Taylor’s salamander exhibits some incredible features, such as being able to live in salt waters with such high salinity that it would kill most other amphibian species!
The salinity of Laguna Alchichica, where this species lives, is well above the maximum level tolerable to amphibian eggs and embryos. Another unusual feature this species has is that it has a ‘neotenous’ life, whereby it retains its juvenile characteristics throughout life, never developing into an adult. However, Taylor’s salamander is able to achieve reproductive maturity whilst still in its larval form.
This salamander will eat almost anything that can fit in its mouth, including all aquatic vertebrates and invertebrates. Taylor’s salamander belongs to the family Ambystomatidae, which is one of the most primitive lineages of salamanders. Ambystomatid salamanders diverged from all other salamanders over 150 million years ago, in the Late Jurassic. This is around the same time kangaroos and humans last shared a common ancestor!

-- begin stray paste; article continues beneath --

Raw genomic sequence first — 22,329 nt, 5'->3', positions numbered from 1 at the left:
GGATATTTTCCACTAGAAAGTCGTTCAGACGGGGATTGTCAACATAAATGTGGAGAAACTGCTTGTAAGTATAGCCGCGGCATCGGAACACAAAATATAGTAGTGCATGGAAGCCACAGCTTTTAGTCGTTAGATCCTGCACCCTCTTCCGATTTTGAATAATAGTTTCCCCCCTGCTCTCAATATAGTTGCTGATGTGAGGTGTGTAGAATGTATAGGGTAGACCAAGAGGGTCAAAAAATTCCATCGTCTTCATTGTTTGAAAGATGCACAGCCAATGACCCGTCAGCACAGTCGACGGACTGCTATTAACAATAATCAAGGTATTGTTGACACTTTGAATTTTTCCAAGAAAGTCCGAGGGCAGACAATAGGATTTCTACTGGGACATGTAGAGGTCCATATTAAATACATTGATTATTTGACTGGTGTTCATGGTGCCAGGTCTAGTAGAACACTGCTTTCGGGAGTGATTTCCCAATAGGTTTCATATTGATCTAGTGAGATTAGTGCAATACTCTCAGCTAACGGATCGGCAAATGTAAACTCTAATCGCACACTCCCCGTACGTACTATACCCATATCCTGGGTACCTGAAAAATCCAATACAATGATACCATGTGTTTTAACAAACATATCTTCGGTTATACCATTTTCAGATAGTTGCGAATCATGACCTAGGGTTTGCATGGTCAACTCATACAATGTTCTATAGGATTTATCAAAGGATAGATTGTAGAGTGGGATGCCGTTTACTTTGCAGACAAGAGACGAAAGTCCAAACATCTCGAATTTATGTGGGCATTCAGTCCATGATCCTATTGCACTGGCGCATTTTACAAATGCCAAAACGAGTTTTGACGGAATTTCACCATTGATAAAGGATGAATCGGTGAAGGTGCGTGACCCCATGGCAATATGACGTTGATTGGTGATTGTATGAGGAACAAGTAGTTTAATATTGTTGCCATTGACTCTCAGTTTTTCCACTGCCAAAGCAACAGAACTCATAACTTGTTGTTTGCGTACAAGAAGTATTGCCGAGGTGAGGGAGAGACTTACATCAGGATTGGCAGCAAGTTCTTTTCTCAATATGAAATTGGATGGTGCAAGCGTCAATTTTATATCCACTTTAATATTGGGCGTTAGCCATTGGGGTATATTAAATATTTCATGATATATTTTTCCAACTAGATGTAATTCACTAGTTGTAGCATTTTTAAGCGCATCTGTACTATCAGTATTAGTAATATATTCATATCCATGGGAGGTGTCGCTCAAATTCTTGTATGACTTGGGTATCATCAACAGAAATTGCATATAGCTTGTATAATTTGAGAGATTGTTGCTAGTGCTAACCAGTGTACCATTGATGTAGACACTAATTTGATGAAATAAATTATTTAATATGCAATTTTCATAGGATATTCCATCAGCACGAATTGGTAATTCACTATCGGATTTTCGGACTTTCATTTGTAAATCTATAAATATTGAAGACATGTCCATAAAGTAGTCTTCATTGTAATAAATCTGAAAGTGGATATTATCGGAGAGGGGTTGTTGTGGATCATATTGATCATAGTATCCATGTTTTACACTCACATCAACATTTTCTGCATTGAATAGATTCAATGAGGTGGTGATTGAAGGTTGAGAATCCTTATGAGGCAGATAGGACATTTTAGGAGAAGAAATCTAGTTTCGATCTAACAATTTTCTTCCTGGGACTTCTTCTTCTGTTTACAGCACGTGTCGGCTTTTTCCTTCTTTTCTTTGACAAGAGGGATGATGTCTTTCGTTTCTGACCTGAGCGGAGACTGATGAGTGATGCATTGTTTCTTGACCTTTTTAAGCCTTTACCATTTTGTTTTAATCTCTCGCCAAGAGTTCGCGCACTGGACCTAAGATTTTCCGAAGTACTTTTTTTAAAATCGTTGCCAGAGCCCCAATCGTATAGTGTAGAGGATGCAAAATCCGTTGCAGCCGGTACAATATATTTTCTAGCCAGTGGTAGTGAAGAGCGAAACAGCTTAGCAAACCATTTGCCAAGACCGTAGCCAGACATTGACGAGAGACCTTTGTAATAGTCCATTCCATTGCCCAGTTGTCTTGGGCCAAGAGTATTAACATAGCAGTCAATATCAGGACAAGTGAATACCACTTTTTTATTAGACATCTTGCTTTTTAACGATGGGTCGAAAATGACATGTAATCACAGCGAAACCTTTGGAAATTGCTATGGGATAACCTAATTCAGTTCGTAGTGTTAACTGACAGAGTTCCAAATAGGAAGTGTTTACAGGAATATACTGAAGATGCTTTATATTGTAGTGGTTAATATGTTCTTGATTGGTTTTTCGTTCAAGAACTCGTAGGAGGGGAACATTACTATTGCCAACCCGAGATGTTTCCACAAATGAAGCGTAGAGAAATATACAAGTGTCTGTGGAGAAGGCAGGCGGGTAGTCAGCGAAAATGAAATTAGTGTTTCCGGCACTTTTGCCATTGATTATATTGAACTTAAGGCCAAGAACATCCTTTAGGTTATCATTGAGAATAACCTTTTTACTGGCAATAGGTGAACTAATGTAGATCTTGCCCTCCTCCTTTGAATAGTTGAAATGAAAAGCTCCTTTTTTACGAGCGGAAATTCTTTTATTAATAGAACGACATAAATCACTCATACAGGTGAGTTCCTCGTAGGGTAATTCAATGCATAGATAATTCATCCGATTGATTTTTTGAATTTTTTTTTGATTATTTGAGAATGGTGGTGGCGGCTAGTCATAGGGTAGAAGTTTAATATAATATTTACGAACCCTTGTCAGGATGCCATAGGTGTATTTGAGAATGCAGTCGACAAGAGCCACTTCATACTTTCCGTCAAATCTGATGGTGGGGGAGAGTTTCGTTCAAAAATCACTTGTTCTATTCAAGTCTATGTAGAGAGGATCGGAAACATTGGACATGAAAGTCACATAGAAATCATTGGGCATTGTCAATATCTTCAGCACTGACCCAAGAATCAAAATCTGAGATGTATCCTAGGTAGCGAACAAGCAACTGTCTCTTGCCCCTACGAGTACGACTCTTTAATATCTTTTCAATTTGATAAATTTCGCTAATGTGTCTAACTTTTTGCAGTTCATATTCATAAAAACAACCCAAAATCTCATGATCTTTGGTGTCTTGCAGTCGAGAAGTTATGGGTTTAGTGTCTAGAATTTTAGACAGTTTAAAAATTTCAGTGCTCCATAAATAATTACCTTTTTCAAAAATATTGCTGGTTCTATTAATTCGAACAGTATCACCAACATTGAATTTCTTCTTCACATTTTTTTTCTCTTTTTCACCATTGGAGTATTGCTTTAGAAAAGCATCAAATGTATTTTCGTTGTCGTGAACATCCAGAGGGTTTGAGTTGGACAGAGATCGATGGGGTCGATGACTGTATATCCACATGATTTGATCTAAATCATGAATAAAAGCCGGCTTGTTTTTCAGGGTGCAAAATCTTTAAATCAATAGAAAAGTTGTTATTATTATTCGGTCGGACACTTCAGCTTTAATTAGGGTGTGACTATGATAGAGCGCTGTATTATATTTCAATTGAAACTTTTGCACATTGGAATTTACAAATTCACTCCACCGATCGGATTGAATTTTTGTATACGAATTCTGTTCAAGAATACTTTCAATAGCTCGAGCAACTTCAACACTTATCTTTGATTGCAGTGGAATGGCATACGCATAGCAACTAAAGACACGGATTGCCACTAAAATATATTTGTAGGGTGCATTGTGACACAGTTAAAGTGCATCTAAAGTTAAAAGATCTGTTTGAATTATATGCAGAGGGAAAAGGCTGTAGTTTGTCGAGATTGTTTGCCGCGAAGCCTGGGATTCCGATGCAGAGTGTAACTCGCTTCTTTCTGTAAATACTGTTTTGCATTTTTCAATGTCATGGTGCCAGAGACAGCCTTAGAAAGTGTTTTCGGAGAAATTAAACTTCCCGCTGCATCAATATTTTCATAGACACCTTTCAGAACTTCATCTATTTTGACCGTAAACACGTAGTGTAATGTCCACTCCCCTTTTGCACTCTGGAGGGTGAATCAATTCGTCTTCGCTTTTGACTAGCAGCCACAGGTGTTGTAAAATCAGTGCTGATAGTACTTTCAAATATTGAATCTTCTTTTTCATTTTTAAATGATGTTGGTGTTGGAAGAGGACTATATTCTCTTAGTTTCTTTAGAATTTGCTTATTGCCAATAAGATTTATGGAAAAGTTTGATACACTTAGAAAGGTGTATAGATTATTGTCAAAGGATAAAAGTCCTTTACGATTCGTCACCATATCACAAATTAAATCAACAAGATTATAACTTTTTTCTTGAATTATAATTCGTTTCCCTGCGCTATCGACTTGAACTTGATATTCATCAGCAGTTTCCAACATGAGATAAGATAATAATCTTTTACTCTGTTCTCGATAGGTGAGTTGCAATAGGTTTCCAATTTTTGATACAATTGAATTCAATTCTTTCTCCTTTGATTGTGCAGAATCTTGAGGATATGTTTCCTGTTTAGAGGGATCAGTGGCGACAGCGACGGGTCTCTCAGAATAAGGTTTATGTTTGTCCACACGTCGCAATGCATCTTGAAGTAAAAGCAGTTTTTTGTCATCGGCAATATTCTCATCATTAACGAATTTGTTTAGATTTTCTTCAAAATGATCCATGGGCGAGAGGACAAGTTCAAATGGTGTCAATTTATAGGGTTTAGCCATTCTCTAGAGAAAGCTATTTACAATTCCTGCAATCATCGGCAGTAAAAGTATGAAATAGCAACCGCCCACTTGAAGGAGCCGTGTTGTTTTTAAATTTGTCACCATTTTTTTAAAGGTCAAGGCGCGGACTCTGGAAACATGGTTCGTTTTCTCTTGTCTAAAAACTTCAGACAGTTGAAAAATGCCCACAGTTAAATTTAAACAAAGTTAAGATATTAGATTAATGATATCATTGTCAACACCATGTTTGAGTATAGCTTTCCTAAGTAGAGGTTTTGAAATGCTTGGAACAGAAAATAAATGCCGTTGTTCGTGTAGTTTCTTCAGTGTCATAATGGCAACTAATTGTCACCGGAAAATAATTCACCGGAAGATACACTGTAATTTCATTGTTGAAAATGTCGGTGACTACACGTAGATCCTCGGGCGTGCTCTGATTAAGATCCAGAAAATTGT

Taylor’s salamander is listed as Critically Endangered by the IUCN Red List, as the species occurs in an area less than 20 km². The most serious threat to this species is water extraction, diversion and pollution. The water is often extracted for irrigation and drinking water for the expanding population, and it is feared that continued extraction will lead to the extinction of this species. Fortunately, attempts to introduce fish to the lake have failed due to the extreme salinity.
- Order: Caudata
- Family: Ambystomatidae
- Population: Rare
- Trend: unknown
- Size: 15-20cm
This species is found in Laguna Alchichica, eastern Puebla, Mexico at 2,290 metres above sea level.
Habitat and Ecology
This species lives permanently in water and it lives and breeds in the lake that it was born. It is often found deep in the water